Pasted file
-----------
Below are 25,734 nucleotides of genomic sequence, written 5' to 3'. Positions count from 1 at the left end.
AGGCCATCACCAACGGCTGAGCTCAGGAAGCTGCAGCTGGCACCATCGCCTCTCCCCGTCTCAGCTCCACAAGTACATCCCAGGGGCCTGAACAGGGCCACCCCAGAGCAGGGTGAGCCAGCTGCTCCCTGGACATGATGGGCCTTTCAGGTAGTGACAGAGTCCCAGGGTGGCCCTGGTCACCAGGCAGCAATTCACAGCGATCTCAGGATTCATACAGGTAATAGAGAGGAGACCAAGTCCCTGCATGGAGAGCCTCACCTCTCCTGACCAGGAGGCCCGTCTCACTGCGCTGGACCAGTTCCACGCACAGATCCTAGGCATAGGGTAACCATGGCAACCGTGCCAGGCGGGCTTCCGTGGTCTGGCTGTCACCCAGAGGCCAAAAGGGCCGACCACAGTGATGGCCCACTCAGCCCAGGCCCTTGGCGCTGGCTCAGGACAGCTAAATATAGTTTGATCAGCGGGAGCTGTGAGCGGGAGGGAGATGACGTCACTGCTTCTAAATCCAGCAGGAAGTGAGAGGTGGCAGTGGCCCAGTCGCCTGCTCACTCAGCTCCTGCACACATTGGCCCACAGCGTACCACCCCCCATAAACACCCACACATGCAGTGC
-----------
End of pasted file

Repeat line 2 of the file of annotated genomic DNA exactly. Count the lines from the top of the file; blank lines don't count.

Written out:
AGGCCATCACCAACGGCTGAGCTCAGGAAGCTGCAGCTGGCACCATCGCCTCTCCCCGTCTCAGCTCCACAAGTACATCCCAGGGGCCTGAACAGGGCCACCCCAGAGCAGGGTGAGCCAGCTGCTCCCTGGACATGATGGGCCTTTCAGGTAGTGACAGAGTCCCAGGGTGGCCCTGGTCACCAGGCAGCAATTCACAGCGATCTCAGGATTCATACAGGTAATAGAGAGGAGACCAAGTCCCTGCATGGAGAGCCTCACCTCTCCTGACCAGGAGGCCCGTCTCACTGCGCTGGACCAGTTCCACGCACAGATCCTAGGCATAGGGTAACCATGGCAACCGTGCCAGGCGGGCTTCCGTGGTCTGGCTGTCACCCAGAGGCCAAAAGGGCCGACCACAGTGATGGCCCACTCAGCCCAGGCCCTTGGCGCTGGCTCAGGACAGCTAAATATAGTTTGATCAGCGGGAGCTGTGAGCGGGAGGGAGATGACGTCACTGCTTCTAAATCCAGCAGGAAGTGAGAGGTGGCAGTGGCCCAGTCGCCTGCTCACTCAGCTCCTGCACACATTGGCCCACAGCGTACCACCCCCCATAAACACCCACACATGCAGTGC